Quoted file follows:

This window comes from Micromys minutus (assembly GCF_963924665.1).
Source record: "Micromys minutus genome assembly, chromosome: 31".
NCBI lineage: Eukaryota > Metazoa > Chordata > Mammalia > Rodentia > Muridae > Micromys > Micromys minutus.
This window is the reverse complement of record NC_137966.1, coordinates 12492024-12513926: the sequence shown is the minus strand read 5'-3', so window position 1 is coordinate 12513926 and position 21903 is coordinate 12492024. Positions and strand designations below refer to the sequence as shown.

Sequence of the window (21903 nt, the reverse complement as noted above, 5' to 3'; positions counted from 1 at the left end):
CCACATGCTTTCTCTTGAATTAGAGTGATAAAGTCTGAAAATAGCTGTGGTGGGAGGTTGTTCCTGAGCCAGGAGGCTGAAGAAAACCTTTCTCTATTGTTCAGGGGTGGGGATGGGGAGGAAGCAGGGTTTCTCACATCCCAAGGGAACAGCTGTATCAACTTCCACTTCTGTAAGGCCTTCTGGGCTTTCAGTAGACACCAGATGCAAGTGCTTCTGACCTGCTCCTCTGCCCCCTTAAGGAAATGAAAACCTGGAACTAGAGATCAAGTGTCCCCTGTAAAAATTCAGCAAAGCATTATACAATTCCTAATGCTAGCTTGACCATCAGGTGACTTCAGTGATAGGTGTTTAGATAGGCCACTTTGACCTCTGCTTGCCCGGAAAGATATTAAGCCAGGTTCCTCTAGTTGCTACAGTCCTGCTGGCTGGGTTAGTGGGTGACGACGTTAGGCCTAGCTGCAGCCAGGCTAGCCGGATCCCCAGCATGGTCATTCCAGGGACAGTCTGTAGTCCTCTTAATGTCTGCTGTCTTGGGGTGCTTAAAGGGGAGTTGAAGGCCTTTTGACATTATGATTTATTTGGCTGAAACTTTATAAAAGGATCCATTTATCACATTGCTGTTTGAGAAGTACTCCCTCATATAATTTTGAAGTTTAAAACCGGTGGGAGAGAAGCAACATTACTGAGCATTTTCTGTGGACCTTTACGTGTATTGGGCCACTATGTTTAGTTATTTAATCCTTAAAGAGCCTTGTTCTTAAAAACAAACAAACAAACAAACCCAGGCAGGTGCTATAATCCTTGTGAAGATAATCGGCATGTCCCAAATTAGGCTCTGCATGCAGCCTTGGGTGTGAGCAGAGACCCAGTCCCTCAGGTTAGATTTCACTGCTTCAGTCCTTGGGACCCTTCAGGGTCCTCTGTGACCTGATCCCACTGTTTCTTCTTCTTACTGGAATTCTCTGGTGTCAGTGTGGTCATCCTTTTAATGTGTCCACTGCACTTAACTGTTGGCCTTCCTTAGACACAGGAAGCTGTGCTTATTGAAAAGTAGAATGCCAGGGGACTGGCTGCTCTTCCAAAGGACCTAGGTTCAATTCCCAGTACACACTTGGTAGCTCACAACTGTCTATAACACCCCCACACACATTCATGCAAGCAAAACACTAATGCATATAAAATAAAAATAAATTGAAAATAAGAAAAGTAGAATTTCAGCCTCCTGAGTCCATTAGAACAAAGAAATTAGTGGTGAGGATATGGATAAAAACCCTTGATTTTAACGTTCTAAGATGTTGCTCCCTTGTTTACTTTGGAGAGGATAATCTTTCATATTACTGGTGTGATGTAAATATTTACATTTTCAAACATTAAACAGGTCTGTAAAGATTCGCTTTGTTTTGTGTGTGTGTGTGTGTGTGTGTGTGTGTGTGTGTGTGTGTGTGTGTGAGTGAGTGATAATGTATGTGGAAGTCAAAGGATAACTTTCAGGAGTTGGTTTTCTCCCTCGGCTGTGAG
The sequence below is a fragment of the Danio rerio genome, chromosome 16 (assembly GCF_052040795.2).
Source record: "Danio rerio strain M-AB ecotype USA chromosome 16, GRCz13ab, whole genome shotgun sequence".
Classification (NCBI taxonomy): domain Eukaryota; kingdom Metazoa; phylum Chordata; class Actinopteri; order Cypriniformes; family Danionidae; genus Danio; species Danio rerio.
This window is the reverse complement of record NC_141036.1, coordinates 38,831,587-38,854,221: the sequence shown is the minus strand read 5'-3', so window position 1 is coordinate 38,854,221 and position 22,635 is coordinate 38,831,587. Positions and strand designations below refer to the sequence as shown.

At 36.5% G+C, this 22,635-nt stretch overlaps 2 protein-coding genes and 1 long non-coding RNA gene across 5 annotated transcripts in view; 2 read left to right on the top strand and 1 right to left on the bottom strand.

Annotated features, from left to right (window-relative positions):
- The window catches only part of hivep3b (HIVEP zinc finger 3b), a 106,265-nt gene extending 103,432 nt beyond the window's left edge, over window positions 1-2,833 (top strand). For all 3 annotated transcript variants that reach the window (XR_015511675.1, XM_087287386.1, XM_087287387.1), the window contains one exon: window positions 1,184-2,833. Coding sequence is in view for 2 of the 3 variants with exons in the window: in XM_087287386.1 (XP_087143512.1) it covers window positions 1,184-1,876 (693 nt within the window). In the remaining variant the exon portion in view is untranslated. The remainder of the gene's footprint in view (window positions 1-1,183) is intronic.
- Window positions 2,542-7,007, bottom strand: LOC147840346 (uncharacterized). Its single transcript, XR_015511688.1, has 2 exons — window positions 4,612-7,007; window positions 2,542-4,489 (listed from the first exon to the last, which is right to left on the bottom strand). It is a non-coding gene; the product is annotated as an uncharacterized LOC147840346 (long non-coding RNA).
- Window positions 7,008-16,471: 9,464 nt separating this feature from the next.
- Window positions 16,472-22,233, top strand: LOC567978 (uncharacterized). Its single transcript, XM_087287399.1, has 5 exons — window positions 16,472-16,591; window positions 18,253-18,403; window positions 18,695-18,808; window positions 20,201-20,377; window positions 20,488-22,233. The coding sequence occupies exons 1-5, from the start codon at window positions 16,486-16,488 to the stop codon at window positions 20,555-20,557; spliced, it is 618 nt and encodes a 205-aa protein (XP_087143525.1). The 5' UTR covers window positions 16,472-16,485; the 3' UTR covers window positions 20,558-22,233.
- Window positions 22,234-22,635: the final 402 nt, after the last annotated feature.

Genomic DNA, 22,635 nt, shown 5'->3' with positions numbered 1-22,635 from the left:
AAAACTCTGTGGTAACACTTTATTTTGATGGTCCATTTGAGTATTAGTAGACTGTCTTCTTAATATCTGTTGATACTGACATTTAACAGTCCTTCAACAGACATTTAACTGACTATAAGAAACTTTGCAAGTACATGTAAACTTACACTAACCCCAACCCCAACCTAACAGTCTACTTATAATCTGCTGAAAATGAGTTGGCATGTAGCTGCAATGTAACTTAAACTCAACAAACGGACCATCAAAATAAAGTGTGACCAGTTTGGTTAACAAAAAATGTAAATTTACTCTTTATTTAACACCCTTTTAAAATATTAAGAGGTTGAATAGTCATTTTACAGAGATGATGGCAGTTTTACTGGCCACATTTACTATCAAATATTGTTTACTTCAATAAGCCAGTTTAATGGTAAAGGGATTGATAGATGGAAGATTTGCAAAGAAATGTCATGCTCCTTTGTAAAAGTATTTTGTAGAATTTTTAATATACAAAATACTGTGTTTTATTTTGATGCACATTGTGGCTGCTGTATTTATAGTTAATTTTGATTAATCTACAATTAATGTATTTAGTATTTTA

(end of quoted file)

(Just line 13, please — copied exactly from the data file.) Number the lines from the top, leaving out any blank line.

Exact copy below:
- The window catches only part of hivep3b (HIVEP zinc finger 3b), a 106,265-nt gene extending 103,432 nt beyond the window's left edge, over window positions 1-2,833 (top strand). For all 3 annotated transcript variants that reach the window (XR_015511675.1, XM_087287386.1, XM_087287387.1), the window contains one exon: window positions 1,184-2,833. Coding sequence is in view for 2 of the 3 variants with exons in the window: in XM_087287386.1 (XP_087143512.1) it covers window positions 1,184-1,876 (693 nt within the window). In the remaining variant the exon portion in view is untranslated. The remainder of the gene's footprint in view (window positions 1-1,183) is intronic.